Argentina acts to reduce disaster losses and increase resilience in the age of climate change
As natural disasters increase in frequency and severity worldwide, affecting more people than ever before, the ability of countries to manage hazards has become an urgent global priority. Argentina has recognized this urgency as it confronts significant challenges from new and emerging risks related to climate change, urbanization, and migration.
To better understand the effects of these risks and those presented by existing hazards such as floods, wildfires, droughts, earthquakes, and volcanoes, the Government of Argentina kicked off a National Disaster Preparedness Baseline Assessment (NDPBA) with Pacific Disaster Center (PDC) in Buenos Aires on October 2, 2018—bringing together national leaders, disaster management practitioners, university and geospatial experts, and nongovernmental organizations from across the country. During the kick off event, PDC presented an overview of the program to be conducted over a 12-month period in collaboration with Argentina’s diverse disaster management stakeholder community which includes its Secretaría de Protección Civil at the national and provincial levels, the Ministry of Security, several universities, scientific groups, and nongovernmental organizations (NGOs) like Red Cross, ADRA, and Comisión Cascos Blancos to name only a few.
PDC is an applied research center managed by the University of Hawaii that specializes in risk and vulnerability research, advanced decision support tools, and best practices that promote risk-informed policies and decisions. The goal of the assessment with PDC is to provide broad insight into the key risk drivers across all of Argentina’s geographic regions and provinces. It will also highlight disaster management successes and identify any barriers that may contribute to reduced or increased losses over time. Outcomes of the assessment will help identify ways to enhance the progress of risk reduction capacity development throughout the country.
“The work we are doing with Pacific Disaster Center will ensure that Argentina’s investments are designed for long-term sustainability and protect the vitality and safety of all Argentinians into the future,” said Secretaría de Protección Civil Sub-secretariat of Operations, Dr. Daniel Russo. Dr. Russo added, “We must be able to anticipate and mitigate risks from natural hazards as well as developing threats like climate change, before they happen.”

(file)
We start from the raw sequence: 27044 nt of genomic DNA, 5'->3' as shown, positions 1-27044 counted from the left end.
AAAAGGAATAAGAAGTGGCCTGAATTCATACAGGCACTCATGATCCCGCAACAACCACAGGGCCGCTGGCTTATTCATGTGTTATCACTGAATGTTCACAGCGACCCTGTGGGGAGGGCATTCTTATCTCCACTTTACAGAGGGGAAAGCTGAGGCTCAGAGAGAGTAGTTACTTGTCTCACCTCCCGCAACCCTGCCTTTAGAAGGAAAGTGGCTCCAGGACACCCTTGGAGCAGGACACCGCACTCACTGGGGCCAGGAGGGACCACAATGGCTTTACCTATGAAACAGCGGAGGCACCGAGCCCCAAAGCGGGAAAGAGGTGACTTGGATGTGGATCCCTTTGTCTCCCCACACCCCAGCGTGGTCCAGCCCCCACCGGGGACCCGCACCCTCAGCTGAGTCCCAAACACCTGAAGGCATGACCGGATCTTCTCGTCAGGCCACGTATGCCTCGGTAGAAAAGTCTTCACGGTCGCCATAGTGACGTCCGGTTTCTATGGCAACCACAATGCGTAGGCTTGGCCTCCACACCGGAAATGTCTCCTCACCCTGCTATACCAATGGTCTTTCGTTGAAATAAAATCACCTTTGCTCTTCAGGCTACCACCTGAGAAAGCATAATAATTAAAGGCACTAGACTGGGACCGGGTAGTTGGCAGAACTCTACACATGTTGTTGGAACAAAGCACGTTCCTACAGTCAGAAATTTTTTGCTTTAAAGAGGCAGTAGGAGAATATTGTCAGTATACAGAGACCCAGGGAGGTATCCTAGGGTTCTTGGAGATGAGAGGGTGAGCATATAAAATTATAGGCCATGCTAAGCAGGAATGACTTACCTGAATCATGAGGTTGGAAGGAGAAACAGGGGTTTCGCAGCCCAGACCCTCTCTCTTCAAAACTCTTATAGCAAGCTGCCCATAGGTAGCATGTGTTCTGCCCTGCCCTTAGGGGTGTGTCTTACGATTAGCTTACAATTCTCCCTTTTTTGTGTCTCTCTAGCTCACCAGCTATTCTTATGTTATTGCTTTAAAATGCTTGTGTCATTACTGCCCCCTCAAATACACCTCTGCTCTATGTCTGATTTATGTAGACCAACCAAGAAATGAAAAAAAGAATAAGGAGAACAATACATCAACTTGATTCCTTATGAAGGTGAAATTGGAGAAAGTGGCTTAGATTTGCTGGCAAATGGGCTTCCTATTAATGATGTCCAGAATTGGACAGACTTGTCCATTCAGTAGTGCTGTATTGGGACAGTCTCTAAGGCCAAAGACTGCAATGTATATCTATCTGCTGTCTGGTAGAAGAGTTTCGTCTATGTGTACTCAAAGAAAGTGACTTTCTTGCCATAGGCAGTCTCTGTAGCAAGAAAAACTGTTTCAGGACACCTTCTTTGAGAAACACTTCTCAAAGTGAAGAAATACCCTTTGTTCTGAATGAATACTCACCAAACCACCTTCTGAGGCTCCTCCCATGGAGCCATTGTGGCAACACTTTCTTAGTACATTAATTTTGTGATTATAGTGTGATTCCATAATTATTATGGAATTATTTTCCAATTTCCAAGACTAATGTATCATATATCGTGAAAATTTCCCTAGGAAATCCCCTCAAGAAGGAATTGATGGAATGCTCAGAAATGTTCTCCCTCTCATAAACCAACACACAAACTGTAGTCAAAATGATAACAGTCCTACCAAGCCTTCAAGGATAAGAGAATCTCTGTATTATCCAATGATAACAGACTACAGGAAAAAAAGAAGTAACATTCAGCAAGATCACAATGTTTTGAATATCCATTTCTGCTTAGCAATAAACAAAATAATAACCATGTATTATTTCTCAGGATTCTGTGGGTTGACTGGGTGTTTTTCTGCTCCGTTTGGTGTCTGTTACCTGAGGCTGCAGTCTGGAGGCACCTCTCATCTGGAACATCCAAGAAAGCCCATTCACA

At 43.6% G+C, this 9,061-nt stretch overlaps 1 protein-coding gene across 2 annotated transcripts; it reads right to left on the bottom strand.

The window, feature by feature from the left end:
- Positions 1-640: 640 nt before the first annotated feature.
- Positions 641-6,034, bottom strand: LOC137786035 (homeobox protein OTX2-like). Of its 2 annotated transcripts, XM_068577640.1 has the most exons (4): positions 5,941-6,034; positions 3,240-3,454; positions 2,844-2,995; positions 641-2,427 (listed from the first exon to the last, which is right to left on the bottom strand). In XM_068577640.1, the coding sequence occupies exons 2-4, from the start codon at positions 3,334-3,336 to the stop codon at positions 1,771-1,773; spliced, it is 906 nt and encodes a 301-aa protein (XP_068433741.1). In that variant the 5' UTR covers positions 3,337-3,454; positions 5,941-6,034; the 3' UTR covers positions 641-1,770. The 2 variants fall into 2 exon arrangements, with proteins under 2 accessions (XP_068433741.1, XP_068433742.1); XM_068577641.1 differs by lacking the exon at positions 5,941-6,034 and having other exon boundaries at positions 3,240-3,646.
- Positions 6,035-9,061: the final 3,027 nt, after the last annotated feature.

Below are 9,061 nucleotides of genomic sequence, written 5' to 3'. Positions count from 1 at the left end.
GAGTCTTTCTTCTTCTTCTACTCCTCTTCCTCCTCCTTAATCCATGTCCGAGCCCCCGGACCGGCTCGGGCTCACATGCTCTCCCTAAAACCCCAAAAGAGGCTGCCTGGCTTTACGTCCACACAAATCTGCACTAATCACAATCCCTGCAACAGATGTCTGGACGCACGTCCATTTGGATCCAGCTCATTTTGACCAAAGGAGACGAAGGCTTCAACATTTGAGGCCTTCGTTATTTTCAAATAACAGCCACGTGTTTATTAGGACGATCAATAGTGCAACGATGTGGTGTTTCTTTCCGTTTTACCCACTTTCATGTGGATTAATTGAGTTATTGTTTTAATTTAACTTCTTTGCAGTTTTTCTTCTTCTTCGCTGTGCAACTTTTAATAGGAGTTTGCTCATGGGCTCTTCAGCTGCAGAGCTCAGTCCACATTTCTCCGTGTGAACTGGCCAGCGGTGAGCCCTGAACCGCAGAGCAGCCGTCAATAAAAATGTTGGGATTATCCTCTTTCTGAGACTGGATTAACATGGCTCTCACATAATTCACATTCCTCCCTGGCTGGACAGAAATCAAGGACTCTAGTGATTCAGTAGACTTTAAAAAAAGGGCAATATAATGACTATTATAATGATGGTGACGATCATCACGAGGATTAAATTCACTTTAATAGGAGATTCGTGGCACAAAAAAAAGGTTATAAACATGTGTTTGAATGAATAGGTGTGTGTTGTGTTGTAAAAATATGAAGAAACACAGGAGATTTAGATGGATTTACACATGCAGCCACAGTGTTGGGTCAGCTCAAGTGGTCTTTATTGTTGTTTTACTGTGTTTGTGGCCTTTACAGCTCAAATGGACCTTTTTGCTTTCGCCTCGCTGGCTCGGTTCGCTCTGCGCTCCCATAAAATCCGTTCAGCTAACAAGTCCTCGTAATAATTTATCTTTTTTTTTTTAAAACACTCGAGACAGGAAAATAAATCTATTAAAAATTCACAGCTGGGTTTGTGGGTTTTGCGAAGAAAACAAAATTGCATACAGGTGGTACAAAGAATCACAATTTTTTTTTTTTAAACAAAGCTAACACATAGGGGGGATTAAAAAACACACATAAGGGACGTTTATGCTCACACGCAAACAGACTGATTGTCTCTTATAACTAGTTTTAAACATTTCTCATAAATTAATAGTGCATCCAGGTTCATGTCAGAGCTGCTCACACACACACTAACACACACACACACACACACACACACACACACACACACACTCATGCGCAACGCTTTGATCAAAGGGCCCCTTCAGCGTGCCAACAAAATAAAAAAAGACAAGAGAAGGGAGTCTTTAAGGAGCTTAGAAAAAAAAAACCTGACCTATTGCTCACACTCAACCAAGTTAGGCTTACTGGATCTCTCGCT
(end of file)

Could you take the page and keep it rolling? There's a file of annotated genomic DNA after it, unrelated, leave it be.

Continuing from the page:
According to Dr. Erin Hughey, PDC’s Director of Disaster Services, the NDPBA program is designed to provide the necessary scientific evaluation tools to strengthen governance, identify risk reduction investments, encourage interagency collaboration, and improve development planning, disaster preparedness, response, and recovery. She said, “The NDPBA is more than just an assessment. It’s a sustainable system for Argentina to access, understand, update, and apply critical risk information throughout all of its decision-making processes and organizations.” She explained that one of the greatest challenges to the effectiveness of disaster management is the compartmentalization of critical information within disparate organizations, which makes information access and interagency data sharing extremely difficult. Hughey described how the NDPBA supports the interoperability of collected data and information through PDC’s map-based DisasterAWARE platform. Information integrated into DisasterAWARE is provided back to stakeholders with assessment results visualized in a way that is easy to access and understand.
PDC Disaster Management and Risk Assessment Experts Mr. Damon Coppola and Ms. Cassie Stelow guided participants through the NDPBA process. Stakeholders discussed identification of risks, vulnerabilities, and capabilities unique to Argentina. The knowledge offered by workshop participants provided a foundation for the program, which will continue throughout the coming year. Stelow emphasized the importance of working with stakeholders throughout Argentina to understand the unique drivers of risk within each province. According to Mr. Coppola, “the NDPBA directly supports the Sendai Framework priorities for action and, in many cases, it helps to operationalize them as well.”
Following completion of key project milestones, the NDPBA will culminate with the release of a 5-year Disaster Risk Reduction Action Plan codeveloped with Argentina’s project stakeholders. The action plan will guide new projects and help build national capacity to manage disaster risks—both new and old—while strengthening national resilience.